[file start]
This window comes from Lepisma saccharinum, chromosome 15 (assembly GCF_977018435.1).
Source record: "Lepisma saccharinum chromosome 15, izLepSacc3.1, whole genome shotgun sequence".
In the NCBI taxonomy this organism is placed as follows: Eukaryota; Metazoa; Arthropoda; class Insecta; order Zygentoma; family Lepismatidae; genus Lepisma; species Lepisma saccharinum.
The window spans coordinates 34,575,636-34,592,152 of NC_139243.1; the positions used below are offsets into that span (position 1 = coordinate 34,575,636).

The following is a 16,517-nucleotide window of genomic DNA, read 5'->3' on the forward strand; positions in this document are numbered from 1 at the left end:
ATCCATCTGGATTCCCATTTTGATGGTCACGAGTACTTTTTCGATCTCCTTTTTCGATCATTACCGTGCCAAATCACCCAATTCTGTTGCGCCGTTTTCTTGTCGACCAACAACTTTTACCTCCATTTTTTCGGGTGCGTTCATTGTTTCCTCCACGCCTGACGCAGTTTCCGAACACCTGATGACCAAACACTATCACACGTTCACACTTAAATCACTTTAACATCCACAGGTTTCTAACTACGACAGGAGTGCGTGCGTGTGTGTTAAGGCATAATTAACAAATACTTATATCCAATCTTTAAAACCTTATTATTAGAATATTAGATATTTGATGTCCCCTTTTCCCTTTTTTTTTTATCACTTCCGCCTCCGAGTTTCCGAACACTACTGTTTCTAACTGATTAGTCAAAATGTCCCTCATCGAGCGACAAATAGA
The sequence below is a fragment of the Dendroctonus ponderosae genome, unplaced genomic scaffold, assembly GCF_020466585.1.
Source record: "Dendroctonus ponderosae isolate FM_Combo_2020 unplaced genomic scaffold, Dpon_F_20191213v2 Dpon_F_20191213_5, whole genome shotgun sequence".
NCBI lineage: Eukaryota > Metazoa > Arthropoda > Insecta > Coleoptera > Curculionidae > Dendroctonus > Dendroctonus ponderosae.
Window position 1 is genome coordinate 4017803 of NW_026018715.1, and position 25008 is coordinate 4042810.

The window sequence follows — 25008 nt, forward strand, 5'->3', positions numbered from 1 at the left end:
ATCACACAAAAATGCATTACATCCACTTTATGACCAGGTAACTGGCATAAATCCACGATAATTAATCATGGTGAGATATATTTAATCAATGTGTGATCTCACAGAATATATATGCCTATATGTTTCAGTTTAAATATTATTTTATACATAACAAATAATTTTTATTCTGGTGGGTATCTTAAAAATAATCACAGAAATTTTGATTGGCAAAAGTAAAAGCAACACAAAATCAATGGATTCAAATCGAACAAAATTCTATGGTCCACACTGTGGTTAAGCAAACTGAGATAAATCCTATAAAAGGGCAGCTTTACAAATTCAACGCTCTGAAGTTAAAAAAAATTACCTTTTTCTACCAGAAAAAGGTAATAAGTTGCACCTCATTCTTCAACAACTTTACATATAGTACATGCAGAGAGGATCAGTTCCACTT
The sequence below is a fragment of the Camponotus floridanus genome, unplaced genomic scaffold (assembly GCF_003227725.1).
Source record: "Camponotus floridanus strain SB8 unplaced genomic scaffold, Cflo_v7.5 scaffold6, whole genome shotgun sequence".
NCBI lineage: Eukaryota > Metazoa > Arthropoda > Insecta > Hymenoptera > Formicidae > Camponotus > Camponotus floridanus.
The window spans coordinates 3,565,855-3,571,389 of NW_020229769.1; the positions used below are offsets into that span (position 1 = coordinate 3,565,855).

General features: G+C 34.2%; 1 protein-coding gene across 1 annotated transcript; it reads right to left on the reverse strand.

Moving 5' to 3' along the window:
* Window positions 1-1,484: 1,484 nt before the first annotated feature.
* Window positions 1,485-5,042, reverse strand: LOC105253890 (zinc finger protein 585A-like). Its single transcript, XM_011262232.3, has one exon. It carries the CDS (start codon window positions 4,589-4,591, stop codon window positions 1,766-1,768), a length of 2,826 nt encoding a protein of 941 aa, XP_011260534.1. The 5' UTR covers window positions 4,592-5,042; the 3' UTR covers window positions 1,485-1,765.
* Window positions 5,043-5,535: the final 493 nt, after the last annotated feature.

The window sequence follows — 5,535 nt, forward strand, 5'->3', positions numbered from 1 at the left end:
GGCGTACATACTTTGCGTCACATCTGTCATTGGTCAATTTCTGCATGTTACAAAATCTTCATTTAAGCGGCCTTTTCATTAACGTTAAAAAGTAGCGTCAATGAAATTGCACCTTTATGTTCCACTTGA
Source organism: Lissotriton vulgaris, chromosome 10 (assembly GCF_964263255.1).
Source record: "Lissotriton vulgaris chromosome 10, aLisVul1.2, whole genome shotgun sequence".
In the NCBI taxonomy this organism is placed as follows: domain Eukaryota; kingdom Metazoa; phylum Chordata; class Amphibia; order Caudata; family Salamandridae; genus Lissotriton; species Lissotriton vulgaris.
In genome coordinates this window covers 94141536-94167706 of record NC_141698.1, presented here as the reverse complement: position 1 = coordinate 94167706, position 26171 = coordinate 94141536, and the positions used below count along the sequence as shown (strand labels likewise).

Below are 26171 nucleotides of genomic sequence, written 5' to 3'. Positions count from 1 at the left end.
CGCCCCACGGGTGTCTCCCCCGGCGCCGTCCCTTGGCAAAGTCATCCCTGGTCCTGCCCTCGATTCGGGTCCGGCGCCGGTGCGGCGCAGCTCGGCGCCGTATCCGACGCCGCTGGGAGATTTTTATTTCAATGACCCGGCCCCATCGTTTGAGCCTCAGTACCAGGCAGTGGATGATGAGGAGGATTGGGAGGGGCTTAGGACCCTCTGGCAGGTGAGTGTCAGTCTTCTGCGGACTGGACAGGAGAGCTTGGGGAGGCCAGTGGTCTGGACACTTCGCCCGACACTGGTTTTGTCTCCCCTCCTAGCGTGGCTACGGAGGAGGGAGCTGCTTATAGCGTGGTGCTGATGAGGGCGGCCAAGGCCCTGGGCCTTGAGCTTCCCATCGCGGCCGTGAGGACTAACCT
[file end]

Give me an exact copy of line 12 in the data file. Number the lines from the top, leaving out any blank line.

ATCACACAAAAATGCATTACATCCACTTTATGACCAGGTAACTGGCATAAATCCACGATAATTAATCATGGTGAGATATATTTAATCAATGTGTGATCTCACAGAATATATATGCCTATATGTTTCAGTTTAAATATTATTTTATACATAACAAATAATTTTTATTCTGGTGGGTATCTTAAAAATAATCACAGAAATTTTGATTGGCAAAAGTAAAAGCAACACAAAATCAATGGATTCAAATCGAACAAAATTCTATGGTCCACACTGTGGTTAAGCAAACTGAGATAAATCCTATAAAAGGGCAGCTTTACAAATTCAACGCTCTGAAGTTAAAAAAAATTACCTTTTTCTACCAGAAAAAGGTAATAAGTTGCACCTCATTCTTCAACAACTTTACATATAGTACATGCAGAGAGGATCAGTTCCACTT